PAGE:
The thing is, I’m not against sleep because I think it’s immoral–sleep is against me. I’ve never been an early to bed, early to rise type. I never went to bed before midnight, even when I was eight or nine. Dr. Wheeler also talks about how criminal it is that school starts so early, and I agree. He said it would be best to start at ten, but that probably won’t happen. Even when I had to get up early, I could never go to bed before midnight–ever. In my first year at college, I had a 7:45 a.m. class. I rarely went to bed before four in the morning, and on those days, I was a mess. I remember one morning, I got up and couldn’t find my alarm clock. It was a portable one, and it was nowhere in the room. I opened the mini-fridge to get a Diet Pepsi (I drank six a day at that time), and there was my clock. I was continually sleep-deprived, and every time I went home for the holidays, I would sleep for fifteen hours the first day I was home. Then, I’d get as sick as a dog for the rest of the stay. So, yeah, I know about the link between sleep and the immune system.
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Resting My Little Grey Cells With Hercule Poirot

People who know me might or might not know something rather strange about me–I am a rabid Hercule Poirot fan. I say it’s strange because my tastes run more towards the contemporary and what some would call noir or ‘gritty’. Poirot is none of those things, though later in the TV series, they tried their damnedest to make it so. I want to make it clear that I read the stories voraciously when I was a teenager, and I couldn’t get enough of them. I’ve read each at least three or five times, and some up to dozens of times. My two favorites are The Big Four and Curtain, and I’m trying my own hand at writing a Poirot story. It’s dashed hard, though, to write in someone else’s voice and not make it sound like parody. There is someone who has written two new ‘Poirot’ novels with the blessing of the Christie estate (money already running dry?), and I tried to read the first one. It wasn’t Poirot at all, and I didn’t make it past the first few pages. I didn’t even try to read the second one. Anyway, writing a Poirot story has been a good exercise, but I don’t know if I’ll finish it.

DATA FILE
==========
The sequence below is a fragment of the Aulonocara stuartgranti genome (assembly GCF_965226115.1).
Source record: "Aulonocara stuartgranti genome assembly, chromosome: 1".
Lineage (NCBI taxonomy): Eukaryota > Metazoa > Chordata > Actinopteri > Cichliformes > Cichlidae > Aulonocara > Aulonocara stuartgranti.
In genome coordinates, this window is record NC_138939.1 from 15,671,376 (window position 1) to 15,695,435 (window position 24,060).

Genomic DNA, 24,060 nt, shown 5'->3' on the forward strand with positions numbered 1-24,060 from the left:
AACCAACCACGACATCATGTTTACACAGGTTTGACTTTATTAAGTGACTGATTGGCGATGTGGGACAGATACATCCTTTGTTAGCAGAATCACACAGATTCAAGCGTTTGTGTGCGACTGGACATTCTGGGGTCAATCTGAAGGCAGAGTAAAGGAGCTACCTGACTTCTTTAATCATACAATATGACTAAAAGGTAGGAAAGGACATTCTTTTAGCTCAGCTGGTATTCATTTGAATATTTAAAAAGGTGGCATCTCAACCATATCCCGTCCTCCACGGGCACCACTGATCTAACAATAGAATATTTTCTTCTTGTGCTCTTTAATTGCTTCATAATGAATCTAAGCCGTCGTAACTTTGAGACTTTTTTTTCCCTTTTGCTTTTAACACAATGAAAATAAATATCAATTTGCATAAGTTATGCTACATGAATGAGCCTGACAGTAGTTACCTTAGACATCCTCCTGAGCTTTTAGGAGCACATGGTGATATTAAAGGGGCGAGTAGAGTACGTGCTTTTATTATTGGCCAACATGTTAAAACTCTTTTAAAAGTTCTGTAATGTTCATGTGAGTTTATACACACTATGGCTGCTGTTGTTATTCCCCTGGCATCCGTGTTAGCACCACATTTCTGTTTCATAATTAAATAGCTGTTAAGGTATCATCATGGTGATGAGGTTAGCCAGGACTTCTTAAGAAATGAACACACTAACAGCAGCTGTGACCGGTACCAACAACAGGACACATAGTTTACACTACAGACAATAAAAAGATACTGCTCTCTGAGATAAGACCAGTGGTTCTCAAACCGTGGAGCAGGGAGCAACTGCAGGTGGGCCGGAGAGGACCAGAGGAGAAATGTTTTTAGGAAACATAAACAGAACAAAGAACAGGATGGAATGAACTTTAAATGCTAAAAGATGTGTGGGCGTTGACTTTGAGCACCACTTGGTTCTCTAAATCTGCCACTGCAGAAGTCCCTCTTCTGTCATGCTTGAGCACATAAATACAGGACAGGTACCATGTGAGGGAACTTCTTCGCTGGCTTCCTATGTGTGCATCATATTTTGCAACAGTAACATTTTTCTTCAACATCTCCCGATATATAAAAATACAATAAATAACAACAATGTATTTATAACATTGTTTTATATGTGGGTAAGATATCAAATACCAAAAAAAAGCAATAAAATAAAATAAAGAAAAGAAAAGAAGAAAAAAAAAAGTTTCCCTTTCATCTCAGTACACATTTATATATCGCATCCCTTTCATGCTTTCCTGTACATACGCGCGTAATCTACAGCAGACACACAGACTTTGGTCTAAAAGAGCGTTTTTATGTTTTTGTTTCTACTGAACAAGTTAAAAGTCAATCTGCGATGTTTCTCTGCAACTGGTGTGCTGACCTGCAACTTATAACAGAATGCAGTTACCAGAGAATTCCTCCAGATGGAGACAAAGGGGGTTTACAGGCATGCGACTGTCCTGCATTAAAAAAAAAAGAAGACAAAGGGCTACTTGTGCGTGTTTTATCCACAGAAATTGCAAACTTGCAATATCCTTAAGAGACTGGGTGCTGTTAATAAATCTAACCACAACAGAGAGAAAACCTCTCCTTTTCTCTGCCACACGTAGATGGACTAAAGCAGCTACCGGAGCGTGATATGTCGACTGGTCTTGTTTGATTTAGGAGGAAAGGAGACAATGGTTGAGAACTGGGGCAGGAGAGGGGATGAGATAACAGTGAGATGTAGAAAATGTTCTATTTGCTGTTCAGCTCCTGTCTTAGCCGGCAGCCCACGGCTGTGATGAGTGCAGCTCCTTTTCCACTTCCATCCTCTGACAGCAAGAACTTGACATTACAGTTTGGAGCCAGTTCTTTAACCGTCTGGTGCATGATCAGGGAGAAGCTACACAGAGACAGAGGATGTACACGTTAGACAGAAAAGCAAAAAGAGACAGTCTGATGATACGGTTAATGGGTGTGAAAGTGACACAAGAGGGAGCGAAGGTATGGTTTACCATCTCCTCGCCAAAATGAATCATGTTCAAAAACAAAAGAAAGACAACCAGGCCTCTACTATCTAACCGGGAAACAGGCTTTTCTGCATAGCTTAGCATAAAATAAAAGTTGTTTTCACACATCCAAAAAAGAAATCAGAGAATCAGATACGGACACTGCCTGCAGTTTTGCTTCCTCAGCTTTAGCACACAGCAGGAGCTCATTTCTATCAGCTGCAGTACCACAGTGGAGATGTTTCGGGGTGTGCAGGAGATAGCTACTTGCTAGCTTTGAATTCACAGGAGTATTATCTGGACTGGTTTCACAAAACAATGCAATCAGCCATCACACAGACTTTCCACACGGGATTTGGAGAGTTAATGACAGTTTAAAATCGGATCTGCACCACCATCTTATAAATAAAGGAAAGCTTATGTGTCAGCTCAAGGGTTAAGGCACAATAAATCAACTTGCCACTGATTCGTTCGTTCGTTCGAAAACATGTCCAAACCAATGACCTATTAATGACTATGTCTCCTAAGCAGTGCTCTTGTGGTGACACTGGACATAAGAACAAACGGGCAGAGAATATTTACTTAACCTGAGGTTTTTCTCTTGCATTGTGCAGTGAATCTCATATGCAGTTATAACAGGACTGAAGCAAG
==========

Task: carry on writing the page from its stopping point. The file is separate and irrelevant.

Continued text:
Back to the books. I loved Poirot’s finickiness, his preciseness, his ego, and his little grey cells. I didn’t care how ludicrous his denouements were. In fact, the more ludicrous, the better. I love modern murder mysteries, but I do have to say the insistence on verisimilitude can get tedious. I love the internet, but it makes it far too easy to check up on the details. “There’s no such place as Shop and Cop in Boston!” Who cares, really? It’s funny, but it even happened in the days before the internet. Agatha Christie had a character in her later novels named Ariadne Oliver whose famous detective is a vegetarian Finn named Sven Hjerson. Ariadne is clearly a stand-in for Agatha Christie, and she’s always lamenting about how she shouldn’t have made him a Finn and that people in Finland have too much time to read. It’s hilarious, and I’m quite sure it was Dame Christie’s way of venting her frustration because it’s said she came to hate Poirot by the end of her career.

I started watching the Ustinov movies, but he never really was Poirot to me. Funny note: David Suchet played Chief Inspector Japp in one of the Ustinov movies, and, um, let’s just say it wasn’t the right role for him. He IS Hercule Poirot, and there shall be no other. Yes, I will watch the (ugh) Kenneth Branagh version of Murder on the Orient Express, but I won’t like it. The trailer is atrocious, Kenneth Branagh couldn’t be more wrong for the part, and everything about is wrong. Then again, all three of the prior versions of the movie are terrible, too (including, sadly, the David Suchet version which got all Catholique at the end), and I’ve come to the conclusion that it’s better as a novel. Interestingly enough, even though it’s one of the more famous novels, it’s not one of my favorite. It’s too convoluted, even for a Poirot novel, and there’s no way to cram it in an hour and a half to two hours. Anyway, I don’t think there should be any more Poirot portrayals unless it’s done by an actual Belgian. It’s time to let it go and let David Suchet remain the gold standard.